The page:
2014 a year to remember in agriculture

Agriculture yet again had to confront a number of controversies, from rail shipments to trade agreements

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CALGARY, AB, Jan 29, 2015/ Troy Media/ – There is never a shortage of issues, events and controversies confronting the agriculture industry each year – and 2014 was no exception. But no matter how dire, what affects agriculture rarely makes it into the consciousness of city folks as long as cheap food continues to appear in grocery stores.

Last year started out with a grain transportation crisis thanks to a bumper crop the previous fall that saw bins bursting with cereals, oilseeds and special crops. The rail transportation system, you see, is designed to ship only average crop yields and only expands incrementally as business expands. It can’t handle a sudden surge from a bumper crop. At the same time, severe weather reduced train numbers through the Rockies and increased oil shipments took up a lot of the railway companies’ attention.

Beware politicians meddling in agriculture

Rail companies predicted that better weather would resolve the backlog, which is what essentially happened. But that didn’t stop voter-conscious politicians from beating their chests and enacting draconian legislation to expedite grain shipping. In the end everyone claimed victory and the issue will naturally be forgotten until the next bumper crop shipping crisis.

Last year also saw the federal government crow about completing the European Union/Canada free trade agreement. That agreement is supposed to open new markets for Canadian products and usher in a new era of unfettered trade with the EU. Most agriculture commodity organizations went along with the government party line with the usual boosterism, but the reality is a bit different.

For one thing, it may take the EU, with its 28 disparate members, a number of years to approve the principles of the agreement. Then there will be years of wrangling about the details: the EU will still not allow the importation of genetically-enhanced commodities, hormone added meats and it has a host of other non-tariff barriers.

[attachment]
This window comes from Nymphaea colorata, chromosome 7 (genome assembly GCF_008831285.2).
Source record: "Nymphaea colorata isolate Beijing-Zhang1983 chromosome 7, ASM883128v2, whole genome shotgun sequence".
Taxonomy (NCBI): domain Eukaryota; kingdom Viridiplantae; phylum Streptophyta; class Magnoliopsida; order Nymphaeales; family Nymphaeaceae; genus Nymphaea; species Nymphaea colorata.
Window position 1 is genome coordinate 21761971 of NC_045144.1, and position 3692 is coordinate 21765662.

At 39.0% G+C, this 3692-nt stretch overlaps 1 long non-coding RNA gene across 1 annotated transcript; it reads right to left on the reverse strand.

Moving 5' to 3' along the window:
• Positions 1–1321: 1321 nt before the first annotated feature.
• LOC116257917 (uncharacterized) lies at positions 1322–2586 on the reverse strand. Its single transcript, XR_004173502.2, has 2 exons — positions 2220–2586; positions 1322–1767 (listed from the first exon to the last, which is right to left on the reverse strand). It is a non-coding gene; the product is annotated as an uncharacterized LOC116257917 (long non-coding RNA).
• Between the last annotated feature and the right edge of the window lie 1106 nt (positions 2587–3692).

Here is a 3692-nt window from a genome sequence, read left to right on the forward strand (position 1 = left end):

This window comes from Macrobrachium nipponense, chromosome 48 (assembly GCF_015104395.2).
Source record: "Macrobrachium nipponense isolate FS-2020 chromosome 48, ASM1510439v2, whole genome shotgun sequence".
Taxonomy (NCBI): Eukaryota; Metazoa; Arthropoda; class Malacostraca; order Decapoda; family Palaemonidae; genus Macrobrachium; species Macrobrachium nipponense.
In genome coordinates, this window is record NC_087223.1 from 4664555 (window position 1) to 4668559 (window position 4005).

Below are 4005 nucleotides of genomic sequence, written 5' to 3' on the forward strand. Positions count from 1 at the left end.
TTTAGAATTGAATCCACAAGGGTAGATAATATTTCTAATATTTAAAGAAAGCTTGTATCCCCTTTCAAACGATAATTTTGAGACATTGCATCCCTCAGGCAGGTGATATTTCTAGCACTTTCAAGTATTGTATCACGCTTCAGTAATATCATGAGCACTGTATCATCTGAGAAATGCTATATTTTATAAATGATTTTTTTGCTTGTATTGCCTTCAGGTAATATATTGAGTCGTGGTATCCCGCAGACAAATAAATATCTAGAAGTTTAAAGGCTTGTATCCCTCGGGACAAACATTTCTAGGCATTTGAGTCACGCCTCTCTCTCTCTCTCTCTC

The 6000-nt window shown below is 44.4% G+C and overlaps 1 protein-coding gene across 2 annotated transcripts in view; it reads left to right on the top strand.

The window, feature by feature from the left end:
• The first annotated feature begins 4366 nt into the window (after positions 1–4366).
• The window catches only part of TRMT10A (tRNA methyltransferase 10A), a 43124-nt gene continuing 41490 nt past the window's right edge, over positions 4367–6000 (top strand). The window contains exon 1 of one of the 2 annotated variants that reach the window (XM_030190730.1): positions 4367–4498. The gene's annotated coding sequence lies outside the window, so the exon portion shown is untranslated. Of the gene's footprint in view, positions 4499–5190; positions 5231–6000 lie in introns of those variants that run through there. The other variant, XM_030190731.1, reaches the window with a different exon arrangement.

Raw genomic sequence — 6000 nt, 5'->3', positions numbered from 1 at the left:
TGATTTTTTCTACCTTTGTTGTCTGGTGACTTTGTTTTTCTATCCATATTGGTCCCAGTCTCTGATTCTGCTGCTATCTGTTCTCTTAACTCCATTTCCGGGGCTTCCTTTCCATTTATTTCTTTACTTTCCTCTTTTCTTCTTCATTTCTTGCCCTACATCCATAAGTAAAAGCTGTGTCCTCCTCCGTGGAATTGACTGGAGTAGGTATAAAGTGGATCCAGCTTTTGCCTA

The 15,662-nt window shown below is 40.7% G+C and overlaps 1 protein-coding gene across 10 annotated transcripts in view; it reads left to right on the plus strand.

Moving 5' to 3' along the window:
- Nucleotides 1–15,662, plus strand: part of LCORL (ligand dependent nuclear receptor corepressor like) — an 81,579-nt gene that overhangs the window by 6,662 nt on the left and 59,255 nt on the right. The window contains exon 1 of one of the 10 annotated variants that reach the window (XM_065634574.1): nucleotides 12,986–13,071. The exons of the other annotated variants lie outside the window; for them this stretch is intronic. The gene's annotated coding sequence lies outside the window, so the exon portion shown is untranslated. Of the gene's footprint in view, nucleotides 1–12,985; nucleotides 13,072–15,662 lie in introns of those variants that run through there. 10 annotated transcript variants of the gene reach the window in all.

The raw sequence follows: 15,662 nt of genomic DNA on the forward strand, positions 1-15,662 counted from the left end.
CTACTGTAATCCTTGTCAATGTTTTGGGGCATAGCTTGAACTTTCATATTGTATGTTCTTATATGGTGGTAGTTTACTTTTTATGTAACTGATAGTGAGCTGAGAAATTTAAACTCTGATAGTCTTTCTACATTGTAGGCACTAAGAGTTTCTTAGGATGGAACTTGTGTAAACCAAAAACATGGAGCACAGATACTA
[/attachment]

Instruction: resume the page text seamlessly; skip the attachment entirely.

Agricultural controversies are like the weather: always changing

The biggest reality check, however, is that the EU market is already well served by agricultural products from competing countries like the U.S., Australia, and New Zealand. They will all want their own trade deals and will not let Canada steal their market share. While there may be some increase in agriculture trade to the EU, it will only occur years down the road, hard fought for and probably modest in size. But it was all a good news story at least on the surface.

In the livestock sector, the World Trade Organization (WTO) for the third time ruled in favour of Canada in its long battle against discriminatory American Country of Origin (COOL) legislation. While the decision was appealed, it puts Canada closer to inflicting retaliatory punitive tariffs against American imports to compensate for the damages done by COOL to the livestock industry. The federal Agriculture Minister has engaged in much sabre rattling over the issue but it is not clear whether Canada has the courage to apply punitive tariffs to its largest trading partner. Canada tends to be a boy scout on trade issues and is usually loathe to act against the principles of the North American Free Trade Agreement. Much will depend on what Mexico will do, as it is the co-complainant with Canada at the WTO tribunal.

Interestingly, an unrelated event could push Canada to actually implement the retaliatory tariffs. Canada could go ahead if U.S. President Barack Obama rejects the Keystone pipeline – a sort of “tit for tat” retaliatory response. However, a wide-open American cattle market could have a severe economic impact on the two giant meat processors in Alberta if Canadian cattle move in very large numbers across the border.

Wild world of agriculture

It’s one of those “be careful what you wish for” situations. Besides with record high cattle prices, COOL isn’t as critical now as it was a couple of years ago. But all in all, it’s still an important issue that could be settled in 2015 – maybe.

2014 also saw a significant swing in farm commodity prices between crops and livestock. The year before saw cereals and oilseeds reach record high prices, but they then moderated in 2014. But last year then saw cattle prices reach sky high levels and hog prices nicely recovering. The question is – will livestock prices now decrease in 2015? I guess it’s all part of the wild world of agriculture. Happy New Year.

Will Verboven covers rural issues for Troy Media.

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